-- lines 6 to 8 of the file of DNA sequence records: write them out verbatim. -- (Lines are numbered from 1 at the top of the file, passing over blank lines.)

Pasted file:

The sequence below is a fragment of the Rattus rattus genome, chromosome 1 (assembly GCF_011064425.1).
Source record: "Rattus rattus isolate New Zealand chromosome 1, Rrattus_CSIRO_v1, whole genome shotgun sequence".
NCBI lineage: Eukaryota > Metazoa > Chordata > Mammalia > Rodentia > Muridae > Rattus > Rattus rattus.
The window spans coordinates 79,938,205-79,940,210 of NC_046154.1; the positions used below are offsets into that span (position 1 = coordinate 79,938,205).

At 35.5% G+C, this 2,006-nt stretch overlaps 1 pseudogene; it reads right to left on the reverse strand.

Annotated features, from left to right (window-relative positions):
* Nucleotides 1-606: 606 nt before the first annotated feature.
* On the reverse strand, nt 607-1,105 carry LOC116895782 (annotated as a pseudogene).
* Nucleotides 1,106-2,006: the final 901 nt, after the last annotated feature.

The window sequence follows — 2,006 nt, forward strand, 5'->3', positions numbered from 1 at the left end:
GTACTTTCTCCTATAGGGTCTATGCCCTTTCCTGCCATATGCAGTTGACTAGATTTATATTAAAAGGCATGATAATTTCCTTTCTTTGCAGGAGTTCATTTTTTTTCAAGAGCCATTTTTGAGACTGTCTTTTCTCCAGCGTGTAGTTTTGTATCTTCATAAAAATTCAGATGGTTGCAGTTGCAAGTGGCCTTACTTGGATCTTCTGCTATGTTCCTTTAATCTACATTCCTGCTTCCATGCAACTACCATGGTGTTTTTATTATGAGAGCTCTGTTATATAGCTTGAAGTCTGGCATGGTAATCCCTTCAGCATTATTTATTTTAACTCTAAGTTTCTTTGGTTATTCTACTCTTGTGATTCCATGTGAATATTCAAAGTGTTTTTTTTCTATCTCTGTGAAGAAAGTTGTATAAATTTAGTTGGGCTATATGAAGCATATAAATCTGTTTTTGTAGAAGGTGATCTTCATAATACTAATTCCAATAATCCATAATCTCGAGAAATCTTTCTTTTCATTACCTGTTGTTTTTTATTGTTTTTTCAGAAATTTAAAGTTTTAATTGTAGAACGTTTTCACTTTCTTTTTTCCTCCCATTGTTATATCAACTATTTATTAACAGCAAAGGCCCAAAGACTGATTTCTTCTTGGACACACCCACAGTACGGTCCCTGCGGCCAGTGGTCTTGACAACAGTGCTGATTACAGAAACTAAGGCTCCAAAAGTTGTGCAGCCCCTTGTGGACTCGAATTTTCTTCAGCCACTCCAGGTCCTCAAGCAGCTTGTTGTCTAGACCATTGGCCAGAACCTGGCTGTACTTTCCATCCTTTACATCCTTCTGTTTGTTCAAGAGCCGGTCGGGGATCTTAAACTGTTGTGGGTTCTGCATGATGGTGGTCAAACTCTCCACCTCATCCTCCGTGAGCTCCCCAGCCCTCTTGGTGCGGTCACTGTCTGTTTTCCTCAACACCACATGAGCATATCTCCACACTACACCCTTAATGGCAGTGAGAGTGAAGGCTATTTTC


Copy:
Annotated features, from left to right (window-relative positions):
* Nucleotides 1-606: 606 nt before the first annotated feature.
* On the reverse strand, nt 607-1,105 carry LOC116895782 (annotated as a pseudogene).